Maximilian C. Forte [Visitor]
Thanks for posting this Lorenz. This is much needed work. Ntarangwi could have also done the unconventional thing of sharing his ideas with a wider audience, rather than restricting it to print, where only a few will ever read it. I do very much like what he is saying, as you report it, it is long overdue. From my perspective, the only reason I could think of joining the herd on its annual pilgrimage to the AAA (I have never been to their conferences in person), would be to scrutinize the events as he has. One needs to also scrutinize those who depart from the periphery each year to go massage the ego of the monster. Now a group of Americans is debating whether anthropology is a “science"…irrelevant to where I am, but they speak as if their anthropology was the universal one (and that makes the debate more relevant). When the AAA teams up with other North American anthropology associations, as it has done in Mexico and Canada, they gather as if their discussion of matters concerning American anthropology held equal weight and the same meaning for everyone else, which they do not in many cases, and the result is that they tend to bore and annoy some of their non-US colleagues (though, I am sure, they were careful not to reveal their true sentiments, being the good academicians that they are).
Mwenda Ntarangwi [Visitor]
These are very good comments and suggestions but alas as part of the larger machine of publishing and control the book is only available in print. I echo your sentiments on how self-absorbing some American anthropologists can be and the assumption that theirs is the only anthropology worthy of thinking about. I try to analyze some of the issues of collaborating with other anthropology associations in my book and might be interesting to hear your thoughts once you get to read it.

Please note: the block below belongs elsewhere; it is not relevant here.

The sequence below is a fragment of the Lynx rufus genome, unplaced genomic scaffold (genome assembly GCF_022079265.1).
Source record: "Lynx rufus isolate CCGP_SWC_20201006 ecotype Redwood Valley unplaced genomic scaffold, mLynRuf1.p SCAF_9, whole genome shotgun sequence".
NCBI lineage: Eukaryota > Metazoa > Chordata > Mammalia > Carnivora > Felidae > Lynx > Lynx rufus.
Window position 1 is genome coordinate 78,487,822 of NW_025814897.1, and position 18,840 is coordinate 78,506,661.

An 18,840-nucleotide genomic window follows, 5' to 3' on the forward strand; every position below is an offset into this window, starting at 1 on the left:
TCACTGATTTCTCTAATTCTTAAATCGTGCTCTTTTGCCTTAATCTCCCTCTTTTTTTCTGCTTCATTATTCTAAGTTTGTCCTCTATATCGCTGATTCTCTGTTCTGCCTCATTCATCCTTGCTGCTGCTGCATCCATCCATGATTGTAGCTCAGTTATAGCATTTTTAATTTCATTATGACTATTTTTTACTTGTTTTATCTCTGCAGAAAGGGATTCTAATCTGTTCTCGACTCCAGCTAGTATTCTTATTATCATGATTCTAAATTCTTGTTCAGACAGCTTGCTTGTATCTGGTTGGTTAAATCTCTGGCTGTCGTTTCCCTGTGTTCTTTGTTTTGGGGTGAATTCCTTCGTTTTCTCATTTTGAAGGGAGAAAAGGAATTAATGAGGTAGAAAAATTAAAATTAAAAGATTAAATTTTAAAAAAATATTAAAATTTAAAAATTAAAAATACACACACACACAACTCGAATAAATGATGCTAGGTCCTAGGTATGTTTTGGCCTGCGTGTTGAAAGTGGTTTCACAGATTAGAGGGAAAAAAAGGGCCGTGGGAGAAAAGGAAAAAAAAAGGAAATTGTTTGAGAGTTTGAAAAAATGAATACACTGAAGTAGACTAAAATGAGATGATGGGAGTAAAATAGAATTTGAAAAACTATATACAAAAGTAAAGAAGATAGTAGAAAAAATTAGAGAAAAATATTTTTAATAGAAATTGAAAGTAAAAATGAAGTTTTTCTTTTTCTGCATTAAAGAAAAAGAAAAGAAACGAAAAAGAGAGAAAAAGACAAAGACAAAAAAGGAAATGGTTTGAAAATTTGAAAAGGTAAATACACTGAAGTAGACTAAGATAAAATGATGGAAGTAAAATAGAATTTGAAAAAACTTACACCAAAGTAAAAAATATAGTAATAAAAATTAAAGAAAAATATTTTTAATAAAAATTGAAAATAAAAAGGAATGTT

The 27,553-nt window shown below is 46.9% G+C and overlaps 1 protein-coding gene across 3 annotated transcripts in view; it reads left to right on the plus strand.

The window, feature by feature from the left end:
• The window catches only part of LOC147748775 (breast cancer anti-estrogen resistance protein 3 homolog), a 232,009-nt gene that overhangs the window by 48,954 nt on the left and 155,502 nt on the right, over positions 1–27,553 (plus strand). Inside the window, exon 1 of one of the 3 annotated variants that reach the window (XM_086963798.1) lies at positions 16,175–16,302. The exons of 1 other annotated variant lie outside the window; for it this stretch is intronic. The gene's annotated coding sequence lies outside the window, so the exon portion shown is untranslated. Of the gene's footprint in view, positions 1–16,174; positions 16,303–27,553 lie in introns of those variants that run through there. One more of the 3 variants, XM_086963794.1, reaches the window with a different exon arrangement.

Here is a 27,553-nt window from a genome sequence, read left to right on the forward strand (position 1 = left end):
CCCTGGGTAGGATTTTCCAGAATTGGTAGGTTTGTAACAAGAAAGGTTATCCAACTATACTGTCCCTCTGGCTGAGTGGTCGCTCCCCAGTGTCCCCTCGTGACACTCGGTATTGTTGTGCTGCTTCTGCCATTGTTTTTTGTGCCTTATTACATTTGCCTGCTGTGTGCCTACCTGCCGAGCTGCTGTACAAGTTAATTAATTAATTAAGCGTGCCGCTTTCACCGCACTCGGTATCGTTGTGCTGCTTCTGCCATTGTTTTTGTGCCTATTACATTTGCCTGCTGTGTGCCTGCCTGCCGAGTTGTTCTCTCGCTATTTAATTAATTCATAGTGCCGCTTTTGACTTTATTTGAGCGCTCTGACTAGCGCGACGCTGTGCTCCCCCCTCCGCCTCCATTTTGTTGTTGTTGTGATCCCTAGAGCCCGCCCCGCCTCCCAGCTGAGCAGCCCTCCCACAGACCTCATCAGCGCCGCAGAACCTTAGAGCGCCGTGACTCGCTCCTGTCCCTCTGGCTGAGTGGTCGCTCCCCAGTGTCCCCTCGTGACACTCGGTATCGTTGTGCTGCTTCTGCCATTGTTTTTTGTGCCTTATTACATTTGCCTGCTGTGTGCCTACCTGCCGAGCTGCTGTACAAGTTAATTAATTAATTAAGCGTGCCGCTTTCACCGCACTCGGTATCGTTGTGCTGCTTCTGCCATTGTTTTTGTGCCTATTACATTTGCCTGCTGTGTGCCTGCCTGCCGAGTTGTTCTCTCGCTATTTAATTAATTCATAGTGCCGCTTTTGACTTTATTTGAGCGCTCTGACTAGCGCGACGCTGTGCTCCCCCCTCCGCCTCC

This book in also on my reading list! As you said, it’s well overdue - in fact I think I have wished for such a book to appear since in my introduction to the discipline (ie. student days)… The critical perspective seems engaging, and I also look forward to learning more about Kenyan scholarship at the same time. The preface is certainly exciting.
Thank you for posting, I look forward to your impressions once you’ve read it.
I don’t know if it’s an issue of studying “up” or studying “down.” I haven’t read his book, but certainly those who are not from the mainstream dominant cultural background of the majority in the discipline here in the USA can tell you that our experiences among “others” and anthropological analyses in our research might differ vastly just from the fact we are not from here. Certainly in my case, I was not perceived in the same way as an American of any skincolor, etc. would be when I are in the field. In addition, what might appear “exotic” to some of our colleagues was actually more familiar to some of us than a predominantly white academic environment in the Midwest.
Rather than only looking at anthropology as inherently something or another, people can consider that American-based anthropology does not have some special immunity from the same racism, ethnocentrism, and hierarchies that pervade here.
It seems that some of this is an attempt to appeal to the resurrection of what has been called “halfie” anthropology, but perhaps on better terms than being reduced to apologizing for having some advantages. It might work for some and it might work as a means of taking the discipline in areas that it needs to go in order to fulfill what it makes claims to but for some of us the need to leave the USA is stronger than the desire to “fix” anthropology.
There’s nothing “important” or “needed” about this work. It totally misses the mark.
Ethnology studies the western cultures, anthropology compares with non-western cultures. That’s what defines the disciplines.
He might aswell asked why Americans don’t live in Sweden. The question totally misses the mark.
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